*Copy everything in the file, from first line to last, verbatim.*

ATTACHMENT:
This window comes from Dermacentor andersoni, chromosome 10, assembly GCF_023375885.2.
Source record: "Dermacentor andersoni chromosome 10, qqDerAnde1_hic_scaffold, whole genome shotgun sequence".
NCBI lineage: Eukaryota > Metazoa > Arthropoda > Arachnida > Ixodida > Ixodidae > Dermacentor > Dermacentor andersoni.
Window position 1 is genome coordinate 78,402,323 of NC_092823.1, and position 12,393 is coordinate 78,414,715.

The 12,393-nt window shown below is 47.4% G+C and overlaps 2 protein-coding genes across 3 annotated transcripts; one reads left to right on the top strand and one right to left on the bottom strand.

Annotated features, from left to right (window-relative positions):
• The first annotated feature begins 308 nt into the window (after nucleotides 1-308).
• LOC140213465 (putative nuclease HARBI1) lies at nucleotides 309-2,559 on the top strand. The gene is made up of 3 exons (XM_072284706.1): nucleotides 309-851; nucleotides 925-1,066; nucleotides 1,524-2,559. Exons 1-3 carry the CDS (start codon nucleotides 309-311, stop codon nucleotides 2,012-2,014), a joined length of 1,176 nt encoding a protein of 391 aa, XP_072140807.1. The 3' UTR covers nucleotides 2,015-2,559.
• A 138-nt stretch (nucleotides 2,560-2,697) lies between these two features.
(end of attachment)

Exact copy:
This window comes from Dermacentor andersoni, chromosome 10, assembly GCF_023375885.2.
Source record: "Dermacentor andersoni chromosome 10, qqDerAnde1_hic_scaffold, whole genome shotgun sequence".
NCBI lineage: Eukaryota > Metazoa > Arthropoda > Arachnida > Ixodida > Ixodidae > Dermacentor > Dermacentor andersoni.
Window position 1 is genome coordinate 78,402,323 of NC_092823.1, and position 12,393 is coordinate 78,414,715.

The 12,393-nt window shown below is 47.4% G+C and overlaps 2 protein-coding genes across 3 annotated transcripts; one reads left to right on the top strand and one right to left on the bottom strand.

Annotated features, from left to right (window-relative positions):
• The first annotated feature begins 308 nt into the window (after nucleotides 1-308).
• LOC140213465 (putative nuclease HARBI1) lies at nucleotides 309-2,559 on the top strand. The gene is made up of 3 exons (XM_072284706.1): nucleotides 309-851; nucleotides 925-1,066; nucleotides 1,524-2,559. Exons 1-3 carry the CDS (start codon nucleotides 309-311, stop codon nucleotides 2,012-2,014), a joined length of 1,176 nt encoding a protein of 391 aa, XP_072140807.1. The 3' UTR covers nucleotides 2,015-2,559.
• A 138-nt stretch (nucleotides 2,560-2,697) lies between these two features.